Microsoft’s argument for not allowing us to move the Windows 11 taskbar makes no sense

Yesterday we reported that Microsoft has no plans to allow users to change the location of the taskbar in Windows 11 because it believes that not enough people want it and therefore it is not high on the priority list. It also cited technical difficulties in the process and basically said that it has no plans to make the taskbar portable again in Windows 11. Well, none of that reasoning makes any sense, so let’s break down Microsoft’s argument and discuss it more detailed.

Microsoft Product Manager Tali Roth began by saying:

When it comes to something like actually being able to move the taskbar to different places on the screen, there are a number of challenges with it. When you think about having the taskbar right or left, the reflow and the work that all apps have to do to be able to understand the environment is suddenly just huge.

Having the taskbar on the right or left apparently breaks the flow of apps … even though it worked fine in Windows 10? That’s a bit of the crux of the problem here, as Microsoft rebuilt the taskbar from scratch, removing essentially much of the functionality that people used in Windows 10. This was done in the name of simplification, and I’ve also complained about this before. .

To get to another issue, the rebuilt taskbar is reportedly a relic of the now defunct Windows 10X, an OS designed for dual-monitor devices where design simplification was needed. Simply transferring it to Windows 11 meant that people on regular devices lost a lot of functionality in the process.

In other words, there was no massive demand for redesigning the taskbar for existing, “traditional” Windows devices. Microsoft essentially broke what already worked fine for everyone.

Windows 11 screenshot from the leaked build and logo

There is also another interesting thing to talk about here. Microsoft has mentioned technical difficulties in making the Windows 11 taskbar portable … but a relatively much smaller company like Stardock has already implemented it fine through its Start11 software, which at least makes it possible to move the taskbar to the top.

If third-party developers can spend time and effort correcting Microsoft’s mistakes, there’s no reason why an organization as large as Microsoft should not invest the same effort and commitment into its own software. If you can not allow to move the taskbar left or right, then at least allow people to move it to the top so far, because it is certainly possible through third-party tools.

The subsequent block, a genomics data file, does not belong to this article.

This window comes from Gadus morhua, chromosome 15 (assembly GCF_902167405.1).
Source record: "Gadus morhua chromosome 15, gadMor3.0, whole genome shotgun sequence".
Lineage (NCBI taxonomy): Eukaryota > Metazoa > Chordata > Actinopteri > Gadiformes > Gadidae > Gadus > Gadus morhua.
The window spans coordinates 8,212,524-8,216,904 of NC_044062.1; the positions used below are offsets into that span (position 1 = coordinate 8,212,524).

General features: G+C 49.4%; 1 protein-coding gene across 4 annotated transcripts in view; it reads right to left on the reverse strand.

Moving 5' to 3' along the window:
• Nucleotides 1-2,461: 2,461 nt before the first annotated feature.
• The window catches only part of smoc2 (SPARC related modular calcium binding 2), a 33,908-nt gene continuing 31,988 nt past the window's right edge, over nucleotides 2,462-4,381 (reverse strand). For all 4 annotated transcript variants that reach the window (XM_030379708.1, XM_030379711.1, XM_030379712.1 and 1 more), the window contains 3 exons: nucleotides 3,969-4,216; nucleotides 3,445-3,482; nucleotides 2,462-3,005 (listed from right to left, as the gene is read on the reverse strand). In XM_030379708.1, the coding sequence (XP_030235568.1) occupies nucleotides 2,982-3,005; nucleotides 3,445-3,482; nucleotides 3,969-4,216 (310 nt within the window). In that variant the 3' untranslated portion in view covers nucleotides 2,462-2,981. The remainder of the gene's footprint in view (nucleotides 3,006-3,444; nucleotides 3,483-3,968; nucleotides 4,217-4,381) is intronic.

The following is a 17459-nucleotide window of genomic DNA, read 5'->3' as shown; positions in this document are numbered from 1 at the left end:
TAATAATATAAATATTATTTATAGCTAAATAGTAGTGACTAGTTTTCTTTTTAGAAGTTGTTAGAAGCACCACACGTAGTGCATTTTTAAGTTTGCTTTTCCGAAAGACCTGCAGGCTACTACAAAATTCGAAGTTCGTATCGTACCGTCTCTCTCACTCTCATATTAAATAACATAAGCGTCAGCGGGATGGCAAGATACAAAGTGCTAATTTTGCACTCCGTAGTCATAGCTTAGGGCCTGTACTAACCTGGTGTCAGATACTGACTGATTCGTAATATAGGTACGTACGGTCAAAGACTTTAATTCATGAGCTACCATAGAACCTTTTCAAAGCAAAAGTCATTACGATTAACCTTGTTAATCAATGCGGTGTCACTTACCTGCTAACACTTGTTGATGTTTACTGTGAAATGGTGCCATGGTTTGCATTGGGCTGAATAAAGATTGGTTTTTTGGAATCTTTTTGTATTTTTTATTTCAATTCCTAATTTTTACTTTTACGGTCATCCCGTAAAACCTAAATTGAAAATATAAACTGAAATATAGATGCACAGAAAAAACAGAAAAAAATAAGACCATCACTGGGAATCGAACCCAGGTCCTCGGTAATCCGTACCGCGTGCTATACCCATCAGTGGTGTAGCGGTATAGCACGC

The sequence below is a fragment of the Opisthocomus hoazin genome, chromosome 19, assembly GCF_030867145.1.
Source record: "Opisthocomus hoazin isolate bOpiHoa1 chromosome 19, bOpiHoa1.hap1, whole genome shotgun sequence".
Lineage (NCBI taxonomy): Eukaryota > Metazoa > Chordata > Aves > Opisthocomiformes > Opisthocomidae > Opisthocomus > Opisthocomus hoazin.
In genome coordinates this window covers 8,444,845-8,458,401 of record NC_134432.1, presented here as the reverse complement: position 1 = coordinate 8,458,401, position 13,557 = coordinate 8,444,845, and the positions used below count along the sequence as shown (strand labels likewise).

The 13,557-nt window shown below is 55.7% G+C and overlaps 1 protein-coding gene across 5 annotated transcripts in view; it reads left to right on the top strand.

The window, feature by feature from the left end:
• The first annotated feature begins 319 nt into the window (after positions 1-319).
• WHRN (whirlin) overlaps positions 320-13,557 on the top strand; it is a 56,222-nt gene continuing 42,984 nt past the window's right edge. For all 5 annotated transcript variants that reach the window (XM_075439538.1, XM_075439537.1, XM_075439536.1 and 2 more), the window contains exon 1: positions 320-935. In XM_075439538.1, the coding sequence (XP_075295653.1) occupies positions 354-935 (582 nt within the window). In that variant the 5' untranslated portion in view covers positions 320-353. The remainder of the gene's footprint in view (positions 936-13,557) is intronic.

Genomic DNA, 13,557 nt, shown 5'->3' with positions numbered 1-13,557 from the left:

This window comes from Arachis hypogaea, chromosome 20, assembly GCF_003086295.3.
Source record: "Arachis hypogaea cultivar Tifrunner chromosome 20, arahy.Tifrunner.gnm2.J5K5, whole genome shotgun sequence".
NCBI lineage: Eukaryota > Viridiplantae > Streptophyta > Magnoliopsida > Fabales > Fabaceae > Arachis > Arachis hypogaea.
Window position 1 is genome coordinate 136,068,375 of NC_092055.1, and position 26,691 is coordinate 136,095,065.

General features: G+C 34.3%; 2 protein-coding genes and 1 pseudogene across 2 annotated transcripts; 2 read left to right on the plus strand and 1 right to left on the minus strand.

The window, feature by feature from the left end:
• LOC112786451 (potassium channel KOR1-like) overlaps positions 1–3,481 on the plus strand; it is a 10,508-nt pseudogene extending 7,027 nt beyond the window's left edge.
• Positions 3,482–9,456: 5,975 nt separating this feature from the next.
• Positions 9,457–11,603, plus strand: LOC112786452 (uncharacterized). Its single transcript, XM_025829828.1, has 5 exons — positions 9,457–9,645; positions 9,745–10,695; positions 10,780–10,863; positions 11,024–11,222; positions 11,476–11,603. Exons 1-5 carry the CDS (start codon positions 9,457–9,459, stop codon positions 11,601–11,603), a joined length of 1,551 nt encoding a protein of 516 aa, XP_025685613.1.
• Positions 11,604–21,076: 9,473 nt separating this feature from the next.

Microsoft Windows 11 desktop images

Now, we’ll talk about the second part of Roth’s argument:

And when you look at the data, while we know that there is a set of people who love it that way and who really appreciate it, we also recognize that this set of users is very small compared to the set of other people that is asking for other features. So at the moment we continue to focus on things that I hear more pain around.

This part of the statement really annoys me. Microsoft claims that there are not enough people who want to move the taskbar … but it is the most requested feature in the Feedback Hub, by a very large margin. Microsoft randomly dismissing this fact is problematic as it has always talked about how user feedback is crucial to Windows development.

If we believe that Microsoft is actually right and that it has formed this conclusion based on telemetry data, it has other implications. This means that the company might as well throw out the Feedback Hub because it would rather give telemetry greater importance. And to be honest, I would be okay with that given that we now see that feedback in that service is apparently not important enough to Microsoft at all. But the company needs to be transparent about it, you can not have a Feedback Hub for the public and then ignore it based on your internal metrics and priorities.

In general, I do not think that Microsoft’s argument has sufficient weight. I’m not involved in Windows development, so I can not speak on behalf of the technical difficulties, but we have evidence that it is possible to move the taskbar to at least the top, and that enough people want the feature, so I think , It makes sense to call Microsoft about this. People did not ask for the taskbar features to be removed so they would not have to ask for them to be returned. It’s not just a matter of “stay on Windows 10 if you want this feature so much”, it’s a matter of principle and a matter of Microsoft ignoring clear public demand.


What do you think about Microsoft not making the taskbar removable in Windows 11? Does the company’s argument have any weight?


Disclaimer: Neowin’s relationship with Stardock

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